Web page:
At last , this government has promised action against these few: and not a moment too soon.

  15. Two points: one, if my brother or one of my aquaintences does something awful (to any degree you may care to mention), am I guilty for not knowing about this or denouncing him publicly afterwards? Of course not, so why the other 2 million muslims must eat crow because of four ****s is beyond me. I ain’t my brother’s keeper.

    Besides, should we be so keen to cast the first stone? How many white Christian/Secular nutters in the UK would do what these ****s did, if they had the same access to and support from an international extremist and terrorist network?

    It wouldn’t surprise me if in the next few years white supremacist groups start taking note of the Al Qaieda model of decentralised, well-trained sleeper cells and start copying it wholesale. After all, Osama seems to have liked the Turner Diaries, especially that bit about crashing planes into big buildings. What if the influence went the other way too?

  16. As a Briton I think the way most Americans blindly worship their flag as some sort of psuedo-god is really quite obscene, even scary.

    Again and again, they have tried to make “flag desecration” (ie safely burning a scrap of arbitrary material, in ones own home) a criminal offence. Similar laws have attempted to make flying a dirty flag, flying a flag at night, or even letting a flag touch the ground when lowering it worthy of jail!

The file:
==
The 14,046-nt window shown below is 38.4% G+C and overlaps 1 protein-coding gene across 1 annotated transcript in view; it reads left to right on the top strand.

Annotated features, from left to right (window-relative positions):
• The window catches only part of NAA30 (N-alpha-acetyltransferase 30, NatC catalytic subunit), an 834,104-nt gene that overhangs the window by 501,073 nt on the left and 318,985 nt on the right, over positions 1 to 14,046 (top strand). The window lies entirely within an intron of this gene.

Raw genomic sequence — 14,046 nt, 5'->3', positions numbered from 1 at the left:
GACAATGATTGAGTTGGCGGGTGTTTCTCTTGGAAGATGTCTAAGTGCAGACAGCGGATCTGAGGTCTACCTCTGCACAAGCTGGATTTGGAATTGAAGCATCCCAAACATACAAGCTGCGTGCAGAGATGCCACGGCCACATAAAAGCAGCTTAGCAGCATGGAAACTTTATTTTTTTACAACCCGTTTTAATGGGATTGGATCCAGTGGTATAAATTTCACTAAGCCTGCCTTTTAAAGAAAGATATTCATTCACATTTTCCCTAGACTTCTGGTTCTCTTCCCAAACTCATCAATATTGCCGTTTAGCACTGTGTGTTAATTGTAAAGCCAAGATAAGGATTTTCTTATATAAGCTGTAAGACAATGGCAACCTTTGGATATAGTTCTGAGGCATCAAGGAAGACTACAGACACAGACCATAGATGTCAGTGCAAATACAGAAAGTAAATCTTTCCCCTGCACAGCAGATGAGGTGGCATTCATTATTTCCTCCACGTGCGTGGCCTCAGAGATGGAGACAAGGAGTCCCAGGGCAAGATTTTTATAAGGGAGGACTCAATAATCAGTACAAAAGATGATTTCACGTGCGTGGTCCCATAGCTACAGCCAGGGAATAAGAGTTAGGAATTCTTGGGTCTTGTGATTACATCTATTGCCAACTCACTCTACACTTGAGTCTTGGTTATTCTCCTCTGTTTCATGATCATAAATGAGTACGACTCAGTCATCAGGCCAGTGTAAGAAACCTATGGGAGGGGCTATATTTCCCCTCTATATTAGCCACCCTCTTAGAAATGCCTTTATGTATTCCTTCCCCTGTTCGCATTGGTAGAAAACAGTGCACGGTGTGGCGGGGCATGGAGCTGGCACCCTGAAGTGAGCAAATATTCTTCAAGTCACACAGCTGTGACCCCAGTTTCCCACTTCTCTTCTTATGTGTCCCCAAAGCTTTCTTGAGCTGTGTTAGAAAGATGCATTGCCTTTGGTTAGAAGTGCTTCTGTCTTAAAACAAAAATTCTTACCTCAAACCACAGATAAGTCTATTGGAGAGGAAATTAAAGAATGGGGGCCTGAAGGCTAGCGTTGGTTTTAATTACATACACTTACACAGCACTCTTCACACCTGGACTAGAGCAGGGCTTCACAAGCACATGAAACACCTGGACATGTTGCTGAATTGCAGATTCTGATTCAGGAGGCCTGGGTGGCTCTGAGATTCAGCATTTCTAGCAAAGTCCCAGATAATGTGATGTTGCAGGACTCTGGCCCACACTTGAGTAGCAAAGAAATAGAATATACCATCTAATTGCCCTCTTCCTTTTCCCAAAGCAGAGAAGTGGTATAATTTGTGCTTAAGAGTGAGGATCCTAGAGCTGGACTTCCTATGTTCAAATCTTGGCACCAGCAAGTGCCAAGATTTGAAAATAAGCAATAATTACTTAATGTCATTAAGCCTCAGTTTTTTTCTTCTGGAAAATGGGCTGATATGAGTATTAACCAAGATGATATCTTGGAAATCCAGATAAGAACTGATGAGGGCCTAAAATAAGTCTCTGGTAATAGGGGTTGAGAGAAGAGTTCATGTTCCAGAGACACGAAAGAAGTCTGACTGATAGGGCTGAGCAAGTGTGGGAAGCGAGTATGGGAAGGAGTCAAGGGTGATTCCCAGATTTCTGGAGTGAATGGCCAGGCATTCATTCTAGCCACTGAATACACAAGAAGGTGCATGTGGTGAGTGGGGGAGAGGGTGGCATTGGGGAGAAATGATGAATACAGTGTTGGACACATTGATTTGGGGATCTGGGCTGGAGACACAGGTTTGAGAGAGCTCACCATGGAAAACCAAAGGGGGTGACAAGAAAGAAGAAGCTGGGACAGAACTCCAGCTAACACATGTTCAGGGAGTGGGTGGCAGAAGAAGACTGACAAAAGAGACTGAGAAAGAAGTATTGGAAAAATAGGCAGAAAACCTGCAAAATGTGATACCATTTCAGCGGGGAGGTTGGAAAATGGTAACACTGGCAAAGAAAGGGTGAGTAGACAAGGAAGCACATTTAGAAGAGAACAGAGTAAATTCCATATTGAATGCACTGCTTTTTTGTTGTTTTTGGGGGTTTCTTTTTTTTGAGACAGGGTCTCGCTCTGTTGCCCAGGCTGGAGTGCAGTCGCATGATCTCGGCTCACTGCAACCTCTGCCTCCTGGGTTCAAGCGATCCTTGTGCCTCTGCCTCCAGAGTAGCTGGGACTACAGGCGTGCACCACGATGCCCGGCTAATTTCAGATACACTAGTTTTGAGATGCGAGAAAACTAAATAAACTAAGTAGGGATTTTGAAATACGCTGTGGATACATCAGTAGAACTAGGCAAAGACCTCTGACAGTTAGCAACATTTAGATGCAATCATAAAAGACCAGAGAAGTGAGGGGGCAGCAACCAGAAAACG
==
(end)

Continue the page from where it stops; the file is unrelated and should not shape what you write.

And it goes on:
I’m proud of our flag. I’m proud of my British heritage it represents, and our worldwide reputation it earns, but I won’t start pledging allegiance to it every day!! Its part of being British that we’re understated, not obnoxious and arrogant (like the Americans!).

  17. A flag is a mere representation of an ideal; no more : no less.

    I am a Briton, neither proud nor sorry that I am what I am. My Britishness , as countless others, was an accident of birth. Had my parents been less occupied with being good parents, and more occupied with being in tune with whatever then was the IN thing ; I would probably not have had the loving , if not exactly privileged ,balanced family life which I,together with my brothers,as children, enjoyed.